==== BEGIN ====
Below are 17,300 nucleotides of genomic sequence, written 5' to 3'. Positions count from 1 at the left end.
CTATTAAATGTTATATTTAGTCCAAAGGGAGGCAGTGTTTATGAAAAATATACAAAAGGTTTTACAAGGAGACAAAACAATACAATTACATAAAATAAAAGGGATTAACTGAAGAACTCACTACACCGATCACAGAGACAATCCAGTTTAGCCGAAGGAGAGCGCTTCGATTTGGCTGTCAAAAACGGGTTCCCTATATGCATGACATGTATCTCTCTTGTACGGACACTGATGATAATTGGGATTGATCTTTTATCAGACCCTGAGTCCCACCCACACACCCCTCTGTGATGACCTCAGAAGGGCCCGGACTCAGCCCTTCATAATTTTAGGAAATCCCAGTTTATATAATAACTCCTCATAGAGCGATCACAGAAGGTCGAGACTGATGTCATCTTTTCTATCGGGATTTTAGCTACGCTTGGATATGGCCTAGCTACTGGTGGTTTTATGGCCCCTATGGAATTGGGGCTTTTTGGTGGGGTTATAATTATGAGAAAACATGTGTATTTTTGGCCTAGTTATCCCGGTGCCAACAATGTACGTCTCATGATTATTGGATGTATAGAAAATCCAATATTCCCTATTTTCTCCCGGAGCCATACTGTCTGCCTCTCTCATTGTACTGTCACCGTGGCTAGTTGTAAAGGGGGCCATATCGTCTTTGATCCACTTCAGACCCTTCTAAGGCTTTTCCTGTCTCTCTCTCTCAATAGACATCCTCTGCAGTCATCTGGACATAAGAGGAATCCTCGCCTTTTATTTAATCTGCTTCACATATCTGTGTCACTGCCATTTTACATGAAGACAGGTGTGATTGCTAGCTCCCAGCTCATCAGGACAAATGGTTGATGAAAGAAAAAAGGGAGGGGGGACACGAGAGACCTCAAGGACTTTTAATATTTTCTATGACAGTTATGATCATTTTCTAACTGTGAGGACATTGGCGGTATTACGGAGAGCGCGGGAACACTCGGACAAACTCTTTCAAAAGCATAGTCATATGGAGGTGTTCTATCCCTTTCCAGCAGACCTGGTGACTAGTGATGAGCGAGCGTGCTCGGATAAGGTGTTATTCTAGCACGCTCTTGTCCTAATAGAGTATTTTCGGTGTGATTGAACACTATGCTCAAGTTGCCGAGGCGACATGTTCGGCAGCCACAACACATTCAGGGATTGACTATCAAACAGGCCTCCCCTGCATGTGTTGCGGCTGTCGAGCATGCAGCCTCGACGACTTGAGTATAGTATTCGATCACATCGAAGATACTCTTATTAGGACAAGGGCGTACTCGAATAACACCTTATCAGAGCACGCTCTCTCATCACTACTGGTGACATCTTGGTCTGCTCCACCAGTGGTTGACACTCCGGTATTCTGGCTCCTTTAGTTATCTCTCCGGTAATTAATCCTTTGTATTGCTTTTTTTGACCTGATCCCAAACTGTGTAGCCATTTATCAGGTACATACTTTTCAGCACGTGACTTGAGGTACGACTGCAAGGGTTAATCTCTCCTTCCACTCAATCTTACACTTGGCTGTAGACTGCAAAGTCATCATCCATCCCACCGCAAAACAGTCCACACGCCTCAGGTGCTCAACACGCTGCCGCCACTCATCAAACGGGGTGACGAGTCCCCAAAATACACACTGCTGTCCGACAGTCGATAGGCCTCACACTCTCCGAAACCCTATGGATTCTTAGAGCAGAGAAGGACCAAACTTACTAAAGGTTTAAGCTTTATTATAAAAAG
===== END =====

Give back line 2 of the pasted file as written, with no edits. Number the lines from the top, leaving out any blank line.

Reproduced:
CTATTAAATGTTATATTTAGTCCAAAGGGAGGCAGTGTTTATGAAAAATATACAAAAGGTTTTACAAGGAGACAAAACAATACAATTACATAAAATAAAAGGGATTAACTGAAGAACTCACTACACCGATCACAGAGACAATCCAGTTTAGCCGAAGGAGAGCGCTTCGATTTGGCTGTCAAAAACGGGTTCCCTATATGCATGACATGTATCTCTCTTGTACGGACACTGATGATAATTGGGATTGATCTTTTATCAGACCCTGAGTCCCACCCACACACCCCTCTGTGATGACCTCAGAAGGGCCCGGACTCAGCCCTTCATAATTTTAGGAAATCCCAGTTTATATAATAACTCCTCATAGAGCGATCACAGAAGGTCGAGACTGATGTCATCTTTTCTATCGGGATTTTAGCTACGCTTGGATATGGCCTAGCTACTGGTGGTTTTATGGCCCCTATGGAATTGGGGCTTTTTGGTGGGGTTATAATTATGAGAAAACATGTGTATTTTTGGCCTAGTTATCCCGGTGCCAACAATGTACGTCTCATGATTATTGGATGTATAGAAAATCCAATATTCCCTATTTTCTCCCGGAGCCATACTGTCTGCCTCTCTCATTGTACTGTCACCGTGGCTAGTTGTAAAGGGGGCCATATCGTCTTTGATCCACTTCAGACCCTTCTAAGGCTTTTCCTGTCTCTCTCTCTCAATAGACATCCTCTGCAGTCATCTGGACATAAGAGGAATCCTCGCCTTTTATTTAATCTGCTTCACATATCTGTGTCACTGCCATTTTACATGAAGACAGGTGTGATTGCTAGCTCCCAGCTCATCAGGACAAATGGTTGATGAAAGAAAAAAGGGAGGGGGGACACGAGAGACCTCAAGGACTTTTAATATTTTCTATGACAGTTATGATCATTTTCTAACTGTGAGGACATTGGCGGTATTACGGAGAGCGCGGGAACACTCGGACAAACTCTTTCAAAAGCATAGTCATATGGAGGTGTTCTATCCCTTTCCAGCAGACCTGGTGACTAGTGATGAGCGAGCGTGCTCGGATAAGGTGTTATTCTAGCACGCTCTTGTCCTAATAGAGTATTTTCGGTGTGATTGAACACTATGCTCAAGTTGCCGAGGCGACATGTTCGGCAGCCACAACACATTCAGGGATTGACTATCAAACAGGCCTCCCCTGCATGTGTTGCGGCTGTCGAGCATGCAGCCTCGACGACTTGAGTATAGTATTCGATCACATCGAAGATACTCTTATTAGGACAAGGGCGTACTCGAATAACACCTTATCAGAGCACGCTCTCTCATCACTACTGGTGACATCTTGGTCTGCTCCACCAGTGGTTGACACTCCGGTATTCTGGCTCCTTTAGTTATCTCTCCGGTAATTAATCCTTTGTATTGCTTTTTTTGACCTGATCCCAAACTGTGTAGCCATTTATCAGGTACATACTTTTCAGCACGTGACTTGAGGTACGACTGCAAGGGTTAATCTCTCCTTCCACTCAATCTTACACTTGGCTGTAGACTGCAAAGTCATCATCCATCCCACCGCAAAACAGTCCACACGCCTCAGGTGCTCAACACGCTGCCGCCACTCATCAAACGGGGTGACGAGTCCCCAAAATACACACTGCTGTCCGACAGTCGATAGGCCTCACACTCTCCGAAACCCTATGGATTCTTAGAGCAGAGAAGGACCAAACTTACTAAAGGTTTAAGCTTTATTATAAAAAG